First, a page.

Colorless Tsukuru Tazaki and His Years of Pilgrimage by Haruki Murakami

  Eri bit her lip and considered this. “Will you tell me one thing?” she said after a while.

  “Name it.”

  “If I had come right out then and told you I loved you, would you have gone out with me?”

  “Even if you’d said that right to my face, I probably wouldn’t have believed it,” Tsukuru said.

  “Why not?”

  “I couldn’t imagine anyone saying they loved me, or wanting to be my girlfriend.”

  “But you were kind, cool, and calm, and you’d already figured out your path in life. Plus you were good-looking.”

  Tsukuru shook his head. “I have a really boring face. I’ve never liked my looks.”

  Eri smiled. “Maybe you’re right. Maybe you really do have a very boring face and something was wrong with me. But at least for a silly sixteen-year-old girl, you were handsome enough. I dreamed about how wonderful it would be to have a boyfriend like you.”

  “Can’t claim to have much of a personality either.”

  “Everyone alive has a personality. It’s just more obvious with some people than with others.” Eri’s eyes narrowed and she looked straight at him. “So, tell me—how would you have replied? Would you have let me be your girlfriend?”

  “Of course I would have,” Tsukuru said. “I really liked you. I was really attracted to you, in a different way from how I was attracted to Yuzu. If you had told me then how you felt, of course I would have loved for you to be my girlfriend. And I think we would have been happy together.”

  The two of them would have likely been a close couple, with a fulfilling love life, Tsukuru decided. There would have been so much they could have shared. On the surface, their personalities seemed so different—Tsukuru introverted and reticent, Eri sociable and talkative—yet they both shared a desire to create and build things with their own hands, things that were meaningful. Tsukuru had the feeling, though, that this closeness would have been short-lived. An unavoidable fissure would have grown between what he and Eri wanted from their lives. They were still in their teens then, still discovering their own paths, and eventually they would have reached a fork and gone off in separate directions. Without fighting, without hurting each other, naturally, calmly. And it did turn out that way, didn’t it, Tsukuru thought, with him going to Tokyo and building stations, and Eri marrying Edvard and moving to Finland.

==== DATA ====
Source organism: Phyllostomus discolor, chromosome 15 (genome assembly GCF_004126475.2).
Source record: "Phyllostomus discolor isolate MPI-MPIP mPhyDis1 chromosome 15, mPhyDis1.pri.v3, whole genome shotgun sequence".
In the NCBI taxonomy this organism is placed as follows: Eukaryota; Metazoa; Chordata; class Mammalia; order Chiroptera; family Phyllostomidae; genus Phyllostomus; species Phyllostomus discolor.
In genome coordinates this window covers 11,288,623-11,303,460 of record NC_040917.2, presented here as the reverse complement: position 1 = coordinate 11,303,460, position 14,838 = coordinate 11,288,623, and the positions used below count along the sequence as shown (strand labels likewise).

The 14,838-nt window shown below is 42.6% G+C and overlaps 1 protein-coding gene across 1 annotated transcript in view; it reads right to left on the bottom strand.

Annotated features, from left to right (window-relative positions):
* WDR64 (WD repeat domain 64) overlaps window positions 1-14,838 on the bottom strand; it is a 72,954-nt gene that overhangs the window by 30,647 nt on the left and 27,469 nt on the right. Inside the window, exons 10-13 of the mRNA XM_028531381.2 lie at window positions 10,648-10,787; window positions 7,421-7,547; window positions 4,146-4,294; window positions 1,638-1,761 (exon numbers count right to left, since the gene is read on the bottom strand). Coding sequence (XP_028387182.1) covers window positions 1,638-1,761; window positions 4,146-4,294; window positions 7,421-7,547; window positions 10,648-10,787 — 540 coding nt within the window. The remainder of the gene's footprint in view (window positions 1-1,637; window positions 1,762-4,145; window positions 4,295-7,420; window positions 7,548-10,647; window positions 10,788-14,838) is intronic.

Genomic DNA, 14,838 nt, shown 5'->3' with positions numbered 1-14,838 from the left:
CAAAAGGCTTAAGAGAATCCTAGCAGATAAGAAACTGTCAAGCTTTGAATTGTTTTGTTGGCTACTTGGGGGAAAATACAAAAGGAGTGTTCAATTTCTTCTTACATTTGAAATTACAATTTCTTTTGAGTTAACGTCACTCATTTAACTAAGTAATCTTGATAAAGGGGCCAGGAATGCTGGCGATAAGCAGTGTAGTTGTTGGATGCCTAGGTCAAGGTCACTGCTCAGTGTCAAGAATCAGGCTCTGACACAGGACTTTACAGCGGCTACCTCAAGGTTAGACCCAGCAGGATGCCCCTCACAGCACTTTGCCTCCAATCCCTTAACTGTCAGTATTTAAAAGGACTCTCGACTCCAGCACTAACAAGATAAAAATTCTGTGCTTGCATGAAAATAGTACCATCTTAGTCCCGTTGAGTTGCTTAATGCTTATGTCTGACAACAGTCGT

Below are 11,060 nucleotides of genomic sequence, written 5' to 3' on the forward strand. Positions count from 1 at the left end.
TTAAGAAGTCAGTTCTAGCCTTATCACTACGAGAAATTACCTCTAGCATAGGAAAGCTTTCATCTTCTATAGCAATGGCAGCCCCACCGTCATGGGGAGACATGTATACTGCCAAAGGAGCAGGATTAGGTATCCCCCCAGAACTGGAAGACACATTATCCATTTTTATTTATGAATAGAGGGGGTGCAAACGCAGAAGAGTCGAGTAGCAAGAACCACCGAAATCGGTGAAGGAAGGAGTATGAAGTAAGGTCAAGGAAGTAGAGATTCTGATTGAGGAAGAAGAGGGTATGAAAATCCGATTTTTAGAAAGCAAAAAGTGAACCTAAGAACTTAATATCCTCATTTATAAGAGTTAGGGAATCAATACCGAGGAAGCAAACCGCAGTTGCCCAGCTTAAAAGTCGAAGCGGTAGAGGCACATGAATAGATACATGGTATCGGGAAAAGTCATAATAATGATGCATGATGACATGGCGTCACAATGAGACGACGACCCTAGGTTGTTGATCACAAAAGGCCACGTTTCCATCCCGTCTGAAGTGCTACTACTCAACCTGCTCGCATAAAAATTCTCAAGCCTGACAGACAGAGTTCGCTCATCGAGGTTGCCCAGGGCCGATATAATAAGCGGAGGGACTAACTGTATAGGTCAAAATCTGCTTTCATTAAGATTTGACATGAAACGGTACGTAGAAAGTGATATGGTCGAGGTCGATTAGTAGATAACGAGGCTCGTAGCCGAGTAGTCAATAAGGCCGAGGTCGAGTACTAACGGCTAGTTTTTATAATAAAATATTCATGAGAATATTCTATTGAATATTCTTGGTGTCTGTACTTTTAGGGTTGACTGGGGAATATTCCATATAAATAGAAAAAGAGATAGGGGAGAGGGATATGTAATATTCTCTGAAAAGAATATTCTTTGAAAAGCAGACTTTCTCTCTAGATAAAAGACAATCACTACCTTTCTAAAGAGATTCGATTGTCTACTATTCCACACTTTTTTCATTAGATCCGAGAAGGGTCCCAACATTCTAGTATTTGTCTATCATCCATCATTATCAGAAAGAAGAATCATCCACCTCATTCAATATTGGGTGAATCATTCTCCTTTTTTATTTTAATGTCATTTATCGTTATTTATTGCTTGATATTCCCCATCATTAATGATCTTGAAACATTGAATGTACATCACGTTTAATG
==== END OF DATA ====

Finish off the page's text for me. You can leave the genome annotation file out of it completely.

It wouldn’t have been strange if things had worked out that way. It was entirely possible. And the experience would never have been a negative one for either of them. Even if they were no longer lovers, they would have remained good friends. In reality, though, none of this ever happened. In reality something very different happened. And that fact was more significant now than anything else.

  “Even if you’re not telling the truth, I’m happy you would say that,” Eri said.

  “I am too telling the truth,” Tsukuru said. “I wouldn’t joke about something like that. I think we would have had a wonderful time together. And I’m sorry it never happened. I really am.”

  Eri smiled, with no trace of sarcasm.

  Tsukuru remembered the erotic dream he often had of the two girls. How they were always together, but how it was always Yuzu whose body he came inside. Not once did he ejaculate inside Eri. He wasn’t sure of the significance, but he did know he couldn’t tell Eri about it. No matter how honestly you open up to someone, there are still things you cannot reveal.

  When he thought about those dreams, and Yuzu’s insistence that he had raped her (and her insistence that she was carrying his baby), he found he couldn’t totally dismiss it out of hand as some made-up story, or say that he had no idea what she was talking about. It might have all been a dream, but he still couldn’t escape the feeling that, in some indefinable way, he was responsible. And not just for the rape, but for her murder. On that rainy May night something inside of him, unknown to him, may have slipped away to Hamamatsu and strangled that thin, lovely, fragile neck.

  He could see himself knocking on the door of her apartment. “Can you let me in?” he says, in this vision. “I have something I need to say.” He’s wearing a wet black raincoat, the smell of heavy night rain hovering about him.

  “Tsukuru?” Yuzu asks.